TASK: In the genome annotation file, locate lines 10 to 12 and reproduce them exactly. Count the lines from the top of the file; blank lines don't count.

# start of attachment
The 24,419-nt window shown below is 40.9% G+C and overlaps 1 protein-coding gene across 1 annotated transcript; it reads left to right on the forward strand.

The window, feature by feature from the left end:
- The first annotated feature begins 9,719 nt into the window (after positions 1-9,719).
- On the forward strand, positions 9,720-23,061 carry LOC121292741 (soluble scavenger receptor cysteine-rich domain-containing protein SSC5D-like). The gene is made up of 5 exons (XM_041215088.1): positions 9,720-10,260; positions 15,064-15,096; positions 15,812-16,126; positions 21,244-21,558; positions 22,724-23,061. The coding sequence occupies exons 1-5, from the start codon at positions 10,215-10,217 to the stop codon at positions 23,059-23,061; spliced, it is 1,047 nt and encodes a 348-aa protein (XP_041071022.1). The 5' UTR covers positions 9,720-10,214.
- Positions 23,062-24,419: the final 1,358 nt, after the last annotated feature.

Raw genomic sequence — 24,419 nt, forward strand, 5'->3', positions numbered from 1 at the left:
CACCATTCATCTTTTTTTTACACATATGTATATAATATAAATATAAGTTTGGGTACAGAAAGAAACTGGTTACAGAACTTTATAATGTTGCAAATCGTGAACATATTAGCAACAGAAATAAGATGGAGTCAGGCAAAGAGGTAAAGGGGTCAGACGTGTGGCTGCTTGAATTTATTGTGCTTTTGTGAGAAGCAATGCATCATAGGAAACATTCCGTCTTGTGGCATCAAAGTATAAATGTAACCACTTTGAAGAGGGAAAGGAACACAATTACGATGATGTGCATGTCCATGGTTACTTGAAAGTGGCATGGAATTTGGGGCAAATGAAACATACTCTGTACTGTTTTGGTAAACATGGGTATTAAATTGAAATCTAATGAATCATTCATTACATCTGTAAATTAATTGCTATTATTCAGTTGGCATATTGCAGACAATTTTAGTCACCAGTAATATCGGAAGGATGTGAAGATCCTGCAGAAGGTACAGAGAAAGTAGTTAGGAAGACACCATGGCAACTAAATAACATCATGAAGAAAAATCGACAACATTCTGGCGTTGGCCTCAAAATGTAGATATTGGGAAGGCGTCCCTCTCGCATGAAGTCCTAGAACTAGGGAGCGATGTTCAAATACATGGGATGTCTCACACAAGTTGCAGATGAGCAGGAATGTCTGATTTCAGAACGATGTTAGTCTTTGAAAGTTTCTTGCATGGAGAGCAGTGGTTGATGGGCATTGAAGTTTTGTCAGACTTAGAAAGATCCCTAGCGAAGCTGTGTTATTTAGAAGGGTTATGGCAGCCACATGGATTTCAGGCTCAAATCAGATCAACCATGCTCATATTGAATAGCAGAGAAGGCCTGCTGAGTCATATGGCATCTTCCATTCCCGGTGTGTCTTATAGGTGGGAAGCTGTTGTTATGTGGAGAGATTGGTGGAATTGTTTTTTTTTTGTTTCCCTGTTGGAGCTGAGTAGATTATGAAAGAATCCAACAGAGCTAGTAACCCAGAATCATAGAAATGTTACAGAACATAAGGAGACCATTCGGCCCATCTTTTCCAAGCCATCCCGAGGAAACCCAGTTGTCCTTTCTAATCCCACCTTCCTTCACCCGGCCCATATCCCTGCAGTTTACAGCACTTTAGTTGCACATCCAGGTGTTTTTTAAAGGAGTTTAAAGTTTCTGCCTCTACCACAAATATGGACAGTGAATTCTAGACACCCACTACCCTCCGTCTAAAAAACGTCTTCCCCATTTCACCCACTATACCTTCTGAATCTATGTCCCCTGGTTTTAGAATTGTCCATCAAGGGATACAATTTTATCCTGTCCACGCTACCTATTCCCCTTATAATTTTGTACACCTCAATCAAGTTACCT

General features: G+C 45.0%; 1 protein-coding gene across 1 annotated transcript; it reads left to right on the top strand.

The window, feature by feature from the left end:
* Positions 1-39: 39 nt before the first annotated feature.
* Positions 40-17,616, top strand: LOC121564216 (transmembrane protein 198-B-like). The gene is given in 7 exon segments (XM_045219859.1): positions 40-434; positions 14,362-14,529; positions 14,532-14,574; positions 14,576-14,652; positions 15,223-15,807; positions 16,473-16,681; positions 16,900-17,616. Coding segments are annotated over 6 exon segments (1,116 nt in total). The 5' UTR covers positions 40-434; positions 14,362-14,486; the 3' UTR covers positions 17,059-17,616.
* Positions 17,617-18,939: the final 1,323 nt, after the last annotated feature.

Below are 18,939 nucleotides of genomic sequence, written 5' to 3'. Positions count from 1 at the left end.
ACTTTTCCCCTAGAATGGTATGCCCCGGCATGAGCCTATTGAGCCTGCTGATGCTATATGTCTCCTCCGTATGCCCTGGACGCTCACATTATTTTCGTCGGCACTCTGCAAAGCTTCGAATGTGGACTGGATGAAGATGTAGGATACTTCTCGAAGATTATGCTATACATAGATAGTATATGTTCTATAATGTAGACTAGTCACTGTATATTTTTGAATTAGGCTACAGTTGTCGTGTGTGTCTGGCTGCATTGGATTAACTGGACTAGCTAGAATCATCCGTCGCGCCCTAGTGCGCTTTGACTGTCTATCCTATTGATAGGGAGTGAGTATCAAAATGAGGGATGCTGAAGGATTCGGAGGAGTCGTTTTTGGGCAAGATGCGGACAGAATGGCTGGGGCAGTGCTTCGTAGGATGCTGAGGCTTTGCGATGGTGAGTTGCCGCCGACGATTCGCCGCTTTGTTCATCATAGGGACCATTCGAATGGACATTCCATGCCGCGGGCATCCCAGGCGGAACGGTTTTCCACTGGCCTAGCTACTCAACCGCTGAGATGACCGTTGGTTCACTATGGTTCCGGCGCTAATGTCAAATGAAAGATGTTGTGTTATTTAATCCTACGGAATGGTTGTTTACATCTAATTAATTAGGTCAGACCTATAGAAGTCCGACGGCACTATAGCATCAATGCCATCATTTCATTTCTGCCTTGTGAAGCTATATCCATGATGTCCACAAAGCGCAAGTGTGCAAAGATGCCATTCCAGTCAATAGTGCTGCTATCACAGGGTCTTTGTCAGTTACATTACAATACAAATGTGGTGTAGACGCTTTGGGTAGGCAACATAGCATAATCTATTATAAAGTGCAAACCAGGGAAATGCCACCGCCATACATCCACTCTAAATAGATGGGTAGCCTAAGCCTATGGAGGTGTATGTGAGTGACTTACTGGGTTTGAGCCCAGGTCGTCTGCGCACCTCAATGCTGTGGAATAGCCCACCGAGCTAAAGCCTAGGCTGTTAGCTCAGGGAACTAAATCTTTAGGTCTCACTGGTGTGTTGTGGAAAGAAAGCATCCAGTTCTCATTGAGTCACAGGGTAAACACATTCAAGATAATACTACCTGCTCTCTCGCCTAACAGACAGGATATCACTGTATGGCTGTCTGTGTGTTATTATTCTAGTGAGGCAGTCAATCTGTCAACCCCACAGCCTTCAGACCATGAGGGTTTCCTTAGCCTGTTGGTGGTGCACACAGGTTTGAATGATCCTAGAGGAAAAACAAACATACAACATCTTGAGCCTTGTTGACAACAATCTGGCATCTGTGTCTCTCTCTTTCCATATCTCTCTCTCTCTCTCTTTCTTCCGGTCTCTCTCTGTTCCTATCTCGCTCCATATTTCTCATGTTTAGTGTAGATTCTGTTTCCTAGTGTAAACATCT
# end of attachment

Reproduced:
* Positions 1-39: 39 nt before the first annotated feature.
* Positions 40-17,616, top strand: LOC121564216 (transmembrane protein 198-B-like). The gene is given in 7 exon segments (XM_045219859.1): positions 40-434; positions 14,362-14,529; positions 14,532-14,574; positions 14,576-14,652; positions 15,223-15,807; positions 16,473-16,681; positions 16,900-17,616. Coding segments are annotated over 6 exon segments (1,116 nt in total). The 5' UTR covers positions 40-434; positions 14,362-14,486; the 3' UTR covers positions 17,059-17,616.
* Positions 17,617-18,939: the final 1,323 nt, after the last annotated feature.